Microsoft Backs New Postal Technology

    October 1, 2007
    WebProNews Staff

Depending on how much you trust the current government that likes to tap phones and secretly search your houses, an electronic form of paper mail that you can receive anywhere, anytime might be a good thing. At least you won’t to worry about anthrax.

 Microsoft Backs New Postal Technology
Microsoft Backs New Postal Technology

Microsoft shed light today on its partnership with Seattle-based Earth Class Mail, a company that specializes in making physical paper mail available to customers when and where they want it.

The service scans both sides of the envelope and, if the recipient desires, the document inside, to be viewed via an assigned electronic mailbox similar to a PO box (that was their comparison, not mine – you might also compare it to, I don’t know, email).

The technology is based on Microsoft’s .NET platform and its proprietors have three aims: to reduce cost while increasing profitability for national postal services; to make physical mail faster and more convenient; and to build a new direct mail advertising system, complete with behaviorally targeted video advertising.

"Postal mail is one of the last forms of analog communications, where you have to be in a certain place to receive it," says Ron Wiener, CEO of Earth Class Mail. "Our Earth Class Mail service is doing for mail what the mobile phone did for telephone calls."

Mail is imaged in full color and, if the recipient asks, scanned for reading. The recipient can also order it recycled, shredded, transferred, archived, forwarded, et cetera.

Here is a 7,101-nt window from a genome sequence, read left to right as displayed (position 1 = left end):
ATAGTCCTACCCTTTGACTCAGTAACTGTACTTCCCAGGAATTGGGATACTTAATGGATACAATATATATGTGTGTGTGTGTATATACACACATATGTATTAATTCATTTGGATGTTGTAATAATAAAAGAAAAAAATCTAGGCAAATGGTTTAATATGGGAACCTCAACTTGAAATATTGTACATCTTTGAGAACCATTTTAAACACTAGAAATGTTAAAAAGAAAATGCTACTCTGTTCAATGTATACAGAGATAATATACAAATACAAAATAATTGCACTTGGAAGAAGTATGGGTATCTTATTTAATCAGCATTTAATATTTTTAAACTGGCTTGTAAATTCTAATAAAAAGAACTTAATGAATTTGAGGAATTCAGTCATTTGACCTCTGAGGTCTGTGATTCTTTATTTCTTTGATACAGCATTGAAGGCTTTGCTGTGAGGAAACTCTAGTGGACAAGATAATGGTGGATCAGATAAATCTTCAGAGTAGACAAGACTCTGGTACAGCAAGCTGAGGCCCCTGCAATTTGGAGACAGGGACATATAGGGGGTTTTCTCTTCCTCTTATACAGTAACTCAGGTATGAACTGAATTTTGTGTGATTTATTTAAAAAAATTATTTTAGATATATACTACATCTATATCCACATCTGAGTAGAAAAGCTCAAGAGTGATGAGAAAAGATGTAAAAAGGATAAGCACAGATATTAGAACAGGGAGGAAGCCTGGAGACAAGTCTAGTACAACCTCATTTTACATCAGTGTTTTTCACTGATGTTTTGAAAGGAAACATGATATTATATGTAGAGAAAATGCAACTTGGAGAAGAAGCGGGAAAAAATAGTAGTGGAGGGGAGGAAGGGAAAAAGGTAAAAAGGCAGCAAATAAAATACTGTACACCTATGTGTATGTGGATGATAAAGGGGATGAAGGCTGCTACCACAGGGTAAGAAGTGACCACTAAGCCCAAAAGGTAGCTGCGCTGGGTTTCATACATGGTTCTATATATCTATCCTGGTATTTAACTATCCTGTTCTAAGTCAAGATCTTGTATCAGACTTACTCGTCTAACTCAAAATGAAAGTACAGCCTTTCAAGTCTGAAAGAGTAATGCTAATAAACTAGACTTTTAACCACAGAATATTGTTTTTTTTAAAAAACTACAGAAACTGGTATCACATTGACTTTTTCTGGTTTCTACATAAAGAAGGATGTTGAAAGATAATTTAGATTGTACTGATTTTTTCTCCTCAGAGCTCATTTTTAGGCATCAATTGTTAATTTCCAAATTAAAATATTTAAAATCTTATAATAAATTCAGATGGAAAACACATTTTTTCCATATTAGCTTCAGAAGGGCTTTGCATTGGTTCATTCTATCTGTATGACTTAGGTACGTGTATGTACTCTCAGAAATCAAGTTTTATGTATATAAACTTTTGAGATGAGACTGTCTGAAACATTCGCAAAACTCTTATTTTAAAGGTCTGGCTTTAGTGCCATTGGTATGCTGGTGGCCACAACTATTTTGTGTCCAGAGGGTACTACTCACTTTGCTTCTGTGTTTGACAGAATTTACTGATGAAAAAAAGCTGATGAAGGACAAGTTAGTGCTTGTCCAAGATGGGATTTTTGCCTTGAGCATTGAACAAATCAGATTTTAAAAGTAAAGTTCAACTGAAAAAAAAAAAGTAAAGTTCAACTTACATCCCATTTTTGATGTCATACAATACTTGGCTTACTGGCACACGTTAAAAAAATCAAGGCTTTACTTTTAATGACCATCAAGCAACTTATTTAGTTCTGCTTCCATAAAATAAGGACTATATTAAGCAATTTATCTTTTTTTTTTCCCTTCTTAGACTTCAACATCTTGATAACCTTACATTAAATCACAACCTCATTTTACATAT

Wiener says the service appeals to customers either without permanent addresses or who travel frequently. They’re also pitching to post offices everywhere.

"They’re seeing that if they make our solution available nationwide to anyone with an Internet connection, they can deliver mail at much less cost," says Wiener.

Earth Class Mail says costs for physical mail is getting higher for post offices while profits diminish, especially in an era of high fuel costs and increased digital communications. Postal services would also be able to sell related services such as document scanning, storage, destruction, and forward shipping to create new revenue streams.

Microsoft also plans to make available an Outlook plug-in that adds a postal service logo to the interface for guaranteed secure sending of documents. "Post offices are excited about the prospect of an Outlook plug-in and integration with the major Web mail vendors," says Wiener.

Wiener also spoke of creating "a hybridized model that combines the best of search engine advertising models, which provide marketers with a lot of customer information, with the best of direct mail advertising models."

The model he mentions takes note of direct mail that is deleted and mail that is read in order to develop advertising tailored to the recipient’s specific interests.

"Assuming we have permission to observe their actions, we might see, for example, that a certain customer is in the market for a luxury car and allows in ads for Lexus and BMW and Mercedes," said Wiener.